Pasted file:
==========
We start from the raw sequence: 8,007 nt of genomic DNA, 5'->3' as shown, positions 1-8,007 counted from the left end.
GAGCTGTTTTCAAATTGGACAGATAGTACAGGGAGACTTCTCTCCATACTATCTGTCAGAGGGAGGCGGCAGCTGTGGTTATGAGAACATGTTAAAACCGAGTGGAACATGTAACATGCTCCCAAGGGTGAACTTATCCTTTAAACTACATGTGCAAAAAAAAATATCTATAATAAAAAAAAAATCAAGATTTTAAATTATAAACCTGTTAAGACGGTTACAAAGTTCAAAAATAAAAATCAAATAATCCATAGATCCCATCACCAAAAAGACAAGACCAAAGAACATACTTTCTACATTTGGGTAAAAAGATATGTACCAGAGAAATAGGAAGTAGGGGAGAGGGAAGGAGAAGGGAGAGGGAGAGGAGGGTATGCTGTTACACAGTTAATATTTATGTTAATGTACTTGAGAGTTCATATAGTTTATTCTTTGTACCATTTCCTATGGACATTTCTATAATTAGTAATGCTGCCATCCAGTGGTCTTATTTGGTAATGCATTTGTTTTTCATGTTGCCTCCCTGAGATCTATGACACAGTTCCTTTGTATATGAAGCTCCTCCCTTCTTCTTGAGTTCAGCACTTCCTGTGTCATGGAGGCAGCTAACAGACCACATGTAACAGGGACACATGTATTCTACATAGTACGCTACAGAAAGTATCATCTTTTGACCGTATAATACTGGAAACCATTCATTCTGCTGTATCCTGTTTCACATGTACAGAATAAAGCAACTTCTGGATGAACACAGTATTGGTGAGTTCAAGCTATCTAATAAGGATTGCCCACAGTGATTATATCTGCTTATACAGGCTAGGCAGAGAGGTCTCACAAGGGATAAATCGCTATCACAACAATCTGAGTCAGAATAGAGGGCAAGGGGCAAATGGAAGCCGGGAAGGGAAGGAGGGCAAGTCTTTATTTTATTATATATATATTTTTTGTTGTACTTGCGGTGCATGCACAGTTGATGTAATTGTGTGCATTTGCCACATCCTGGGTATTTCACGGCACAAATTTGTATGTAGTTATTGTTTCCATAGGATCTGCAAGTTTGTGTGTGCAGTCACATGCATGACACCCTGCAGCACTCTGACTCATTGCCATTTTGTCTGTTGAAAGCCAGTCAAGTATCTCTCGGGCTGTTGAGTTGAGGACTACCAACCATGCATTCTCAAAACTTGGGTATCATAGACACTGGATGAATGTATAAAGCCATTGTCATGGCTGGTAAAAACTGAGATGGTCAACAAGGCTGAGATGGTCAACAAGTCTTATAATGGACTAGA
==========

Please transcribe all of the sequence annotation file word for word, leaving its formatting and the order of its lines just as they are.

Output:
We start from the raw sequence: 8,007 nt of genomic DNA, 5'->3' as shown, positions 1-8,007 counted from the left end.
GAGCTGTTTTCAAATTGGACAGATAGTACAGGGAGACTTCTCTCCATACTATCTGTCAGAGGGAGGCGGCAGCTGTGGTTATGAGAACATGTTAAAACCGAGTGGAACATGTAACATGCTCCCAAGGGTGAACTTATCCTTTAAACTACATGTGCAAAAAAAAATATCTATAATAAAAAAAAAATCAAGATTTTAAATTATAAACCTGTTAAGACGGTTACAAAGTTCAAAAATAAAAATCAAATAATCCATAGATCCCATCACCAAAAAGACAAGACCAAAGAACATACTTTCTACATTTGGGTAAAAAGATATGTACCAGAGAAATAGGAAGTAGGGGAGAGGGAAGGAGAAGGGAGAGGGAGAGGAGGGTATGCTGTTACACAGTTAATATTTATGTTAATGTACTTGAGAGTTCATATAGTTTATTCTTTGTACCATTTCCTATGGACATTTCTATAATTAGTAATGCTGCCATCCAGTGGTCTTATTTGGTAATGCATTTGTTTTTCATGTTGCCTCCCTGAGATCTATGACACAGTTCCTTTGTATATGAAGCTCCTCCCTTCTTCTTGAGTTCAGCACTTCCTGTGTCATGGAGGCAGCTAACAGACCACATGTAACAGGGACACATGTATTCTACATAGTACGCTACAGAAAGTATCATCTTTTGACCGTATAATACTGGAAACCATTCATTCTGCTGTATCCTGTTTCACATGTACAGAATAAAGCAACTTCTGGATGAACACAGTATTGGTGAGTTCAAGCTATCTAATAAGGATTGCCCACAGTGATTATATCTGCTTATACAGGCTAGGCAGAGAGGTCTCACAAGGGATAAATCGCTATCACAACAATCTGAGTCAGAATAGAGGGCAAGGGGCAAATGGAAGCCGGGAAGGGAAGGAGGGCAAGTCTTTATTTTATTATATATATATTTTTTGTTGTACTTGCGGTGCATGCACAGTTGATGTAATTGTGTGCATTTGCCACATCCTGGGTATTTCACGGCACAAATTTGTATGTAGTTATTGTTTCCATAGGATCTGCAAGTTTGTGTGTGCAGTCACATGCATGACACCCTGCAGCACTCTGACTCATTGCCATTTTGTCTGTTGAAAGCCAGTCAAGTATCTCTCGGGCTGTTGAGTTGAGGACTACCAACCATGCATTCTCAAAACTTGGGTATCATAGACACTGGATGAATGTATAAAGCCATTGTCATGGCTGGTAAAAACTGAGATGGTCAACAAGGCTGAGATGGTCAACAAGTCTTATAATGGACTAGA